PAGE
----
The TSM9119's input bias currents of less than 2nA (across temperature) enable the use of high-value resistors. Use of 10MΩ resistors yielded less than 30mV net offset referred to the comparator inputs. Many off-the-shelf bipolar transistors can be substituted for Q1 and Q2: However, gold-doped discrete transistors (most 2N3904 and 2N3906 transistors are not gold-doped) should be avoided because gold doping increases leakage currents.1
All capacitors should be ceramic for lowest leakage, generally limited by the case resistance. The circuit performs well even at hot temperatures, where leakages typically increase. Using a capacitor with an NP0 (C0G) dielectric improves frequency stability, and further reduces dielectric absorption issues. (Dielectric absorption can cause the capacitor to "remember"¯ its charge when charged and discharged in the circuit; however, this is not meant to be a precision timing circuit, so the use of a C0G should be considered optional.)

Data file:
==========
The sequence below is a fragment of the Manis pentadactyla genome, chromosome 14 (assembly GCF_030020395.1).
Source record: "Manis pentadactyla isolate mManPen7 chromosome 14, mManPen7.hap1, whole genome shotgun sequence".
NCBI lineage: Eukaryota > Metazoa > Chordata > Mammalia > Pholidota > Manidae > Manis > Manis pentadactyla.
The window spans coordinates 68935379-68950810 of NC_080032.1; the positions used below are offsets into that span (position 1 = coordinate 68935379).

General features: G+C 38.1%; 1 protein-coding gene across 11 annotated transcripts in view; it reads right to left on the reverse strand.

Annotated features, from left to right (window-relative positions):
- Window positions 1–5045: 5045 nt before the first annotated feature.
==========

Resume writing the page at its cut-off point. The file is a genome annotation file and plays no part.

Table 1 shows currents measured for the duty-cycling clock shown:
What are some uses for this clock? Perhaps most obvious, the oscillator could serve periodically as a clock to wake a microcontroller. While most microcontrollers have built-in interrupt timers, not all have supply currents as low as this. The microcontroller could be set to a deep-sleep mode, woken up by the duty-cycling clock to check periodically system status.
This "duty-cycler"¯ might further enable current savings by periodically powering a simple measurement, the results of which then in turn wake a microcontroller. Thus, the microcontroller only wakes upon a result where it needs to take action -- not simply whenever the timer interrupts it.
A nanopower solar detector implementing duty-cycle control to keep power consumption low.
Figure 2 shows such a scenario -- in this case, a solar monitor checks the availability of sunlight, perhaps for a low power solar-powered system that should not turn until enough light power is available. The duty-cycling clock circuit provides power to the solar detector, comprising U2 and U3 and associated passives, at intervals of about 1 second. In the solar detector, photodiode D1 senses available light, and a TS1001 op amp sinks the resulting photodetected current through its VSS power supply pin, providing a positive polarity signal.